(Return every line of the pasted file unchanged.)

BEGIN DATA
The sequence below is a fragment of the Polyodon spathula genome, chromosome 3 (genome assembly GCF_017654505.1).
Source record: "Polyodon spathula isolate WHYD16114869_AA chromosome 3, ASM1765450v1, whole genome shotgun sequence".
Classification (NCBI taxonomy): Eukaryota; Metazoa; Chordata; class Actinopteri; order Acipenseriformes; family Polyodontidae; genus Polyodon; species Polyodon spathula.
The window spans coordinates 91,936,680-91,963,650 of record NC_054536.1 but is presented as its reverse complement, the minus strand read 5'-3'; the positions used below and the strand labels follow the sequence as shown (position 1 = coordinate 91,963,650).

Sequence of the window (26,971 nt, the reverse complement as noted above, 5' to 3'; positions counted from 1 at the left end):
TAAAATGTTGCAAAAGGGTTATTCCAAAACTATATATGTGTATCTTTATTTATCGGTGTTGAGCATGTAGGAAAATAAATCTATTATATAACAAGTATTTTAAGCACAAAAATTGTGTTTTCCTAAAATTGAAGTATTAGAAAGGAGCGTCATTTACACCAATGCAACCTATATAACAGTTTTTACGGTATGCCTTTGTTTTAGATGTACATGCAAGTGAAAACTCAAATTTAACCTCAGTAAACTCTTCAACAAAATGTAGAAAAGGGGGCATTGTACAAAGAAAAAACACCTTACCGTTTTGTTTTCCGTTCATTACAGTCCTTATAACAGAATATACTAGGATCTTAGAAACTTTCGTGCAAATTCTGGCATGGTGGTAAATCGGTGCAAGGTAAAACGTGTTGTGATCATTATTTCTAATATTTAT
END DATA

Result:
The sequence below is a fragment of the Polyodon spathula genome, chromosome 3 (genome assembly GCF_017654505.1).
Source record: "Polyodon spathula isolate WHYD16114869_AA chromosome 3, ASM1765450v1, whole genome shotgun sequence".
Classification (NCBI taxonomy): Eukaryota; Metazoa; Chordata; class Actinopteri; order Acipenseriformes; family Polyodontidae; genus Polyodon; species Polyodon spathula.
The window spans coordinates 91,936,680-91,963,650 of record NC_054536.1 but is presented as its reverse complement, the minus strand read 5'-3'; the positions used below and the strand labels follow the sequence as shown (position 1 = coordinate 91,963,650).

Sequence of the window (26,971 nt, the reverse complement as noted above, 5' to 3'; positions counted from 1 at the left end):
TAAAATGTTGCAAAAGGGTTATTCCAAAACTATATATGTGTATCTTTATTTATCGGTGTTGAGCATGTAGGAAAATAAATCTATTATATAACAAGTATTTTAAGCACAAAAATTGTGTTTTCCTAAAATTGAAGTATTAGAAAGGAGCGTCATTTACACCAATGCAACCTATATAACAGTTTTTACGGTATGCCTTTGTTTTAGATGTACATGCAAGTGAAAACTCAAATTTAACCTCAGTAAACTCTTCAACAAAATGTAGAAAAGGGGGCATTGTACAAAGAAAAAACACCTTACCGTTTTGTTTTCCGTTCATTACAGTCCTTATAACAGAATATACTAGGATCTTAGAAACTTTCGTGCAAATTCTGGCATGGTGGTAAATCGGTGCAAGGTAAAACGTGTTGTGATCATTATTTCTAATATTTAT